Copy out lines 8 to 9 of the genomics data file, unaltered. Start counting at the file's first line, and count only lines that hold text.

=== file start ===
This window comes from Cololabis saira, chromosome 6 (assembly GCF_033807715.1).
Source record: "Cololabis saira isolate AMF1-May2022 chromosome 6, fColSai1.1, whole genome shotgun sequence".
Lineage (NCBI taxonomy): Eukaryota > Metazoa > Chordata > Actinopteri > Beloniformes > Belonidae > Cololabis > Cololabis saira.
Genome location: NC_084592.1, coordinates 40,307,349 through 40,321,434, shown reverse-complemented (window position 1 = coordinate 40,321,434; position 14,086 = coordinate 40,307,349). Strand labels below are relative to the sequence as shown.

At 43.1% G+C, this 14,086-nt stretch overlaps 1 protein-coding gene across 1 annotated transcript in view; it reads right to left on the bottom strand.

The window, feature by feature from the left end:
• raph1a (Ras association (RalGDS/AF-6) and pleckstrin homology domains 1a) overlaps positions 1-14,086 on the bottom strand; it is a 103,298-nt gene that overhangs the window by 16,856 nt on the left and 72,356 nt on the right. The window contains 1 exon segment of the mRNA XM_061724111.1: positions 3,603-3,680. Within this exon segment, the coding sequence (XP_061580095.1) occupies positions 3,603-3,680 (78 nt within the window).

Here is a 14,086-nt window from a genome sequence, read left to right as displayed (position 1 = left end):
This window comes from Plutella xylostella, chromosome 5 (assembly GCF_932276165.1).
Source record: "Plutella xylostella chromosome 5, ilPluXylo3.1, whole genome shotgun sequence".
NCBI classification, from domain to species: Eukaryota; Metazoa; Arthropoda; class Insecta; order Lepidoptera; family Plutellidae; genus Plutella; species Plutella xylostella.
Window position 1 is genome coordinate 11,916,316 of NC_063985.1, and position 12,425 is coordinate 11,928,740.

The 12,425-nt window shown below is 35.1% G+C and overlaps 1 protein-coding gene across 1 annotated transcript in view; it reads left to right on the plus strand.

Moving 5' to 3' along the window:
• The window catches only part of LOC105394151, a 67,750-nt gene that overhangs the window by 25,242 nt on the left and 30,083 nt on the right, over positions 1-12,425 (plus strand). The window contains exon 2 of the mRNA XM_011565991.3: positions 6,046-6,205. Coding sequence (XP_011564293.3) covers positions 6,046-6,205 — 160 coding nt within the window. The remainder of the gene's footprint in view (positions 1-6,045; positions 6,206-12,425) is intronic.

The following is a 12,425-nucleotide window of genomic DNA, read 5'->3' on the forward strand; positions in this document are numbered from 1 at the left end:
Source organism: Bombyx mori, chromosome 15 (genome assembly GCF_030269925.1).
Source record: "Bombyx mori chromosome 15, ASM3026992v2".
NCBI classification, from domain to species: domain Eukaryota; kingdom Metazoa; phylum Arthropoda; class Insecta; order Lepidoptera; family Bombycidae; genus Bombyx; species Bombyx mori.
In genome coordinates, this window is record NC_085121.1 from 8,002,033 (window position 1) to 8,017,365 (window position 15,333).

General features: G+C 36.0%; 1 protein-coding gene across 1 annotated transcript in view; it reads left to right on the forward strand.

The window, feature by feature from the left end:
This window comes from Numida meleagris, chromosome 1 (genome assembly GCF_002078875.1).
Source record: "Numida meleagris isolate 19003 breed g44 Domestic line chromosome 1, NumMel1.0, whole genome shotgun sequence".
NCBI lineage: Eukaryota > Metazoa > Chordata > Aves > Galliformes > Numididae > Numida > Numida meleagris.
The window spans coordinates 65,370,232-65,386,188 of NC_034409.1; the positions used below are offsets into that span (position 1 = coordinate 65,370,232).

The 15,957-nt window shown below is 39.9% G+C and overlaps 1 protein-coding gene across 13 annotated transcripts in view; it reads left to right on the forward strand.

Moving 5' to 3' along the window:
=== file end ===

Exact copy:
Here is a 14,086-nt window from a genome sequence, read left to right as displayed (position 1 = left end):
This window comes from Plutella xylostella, chromosome 5 (assembly GCF_932276165.1).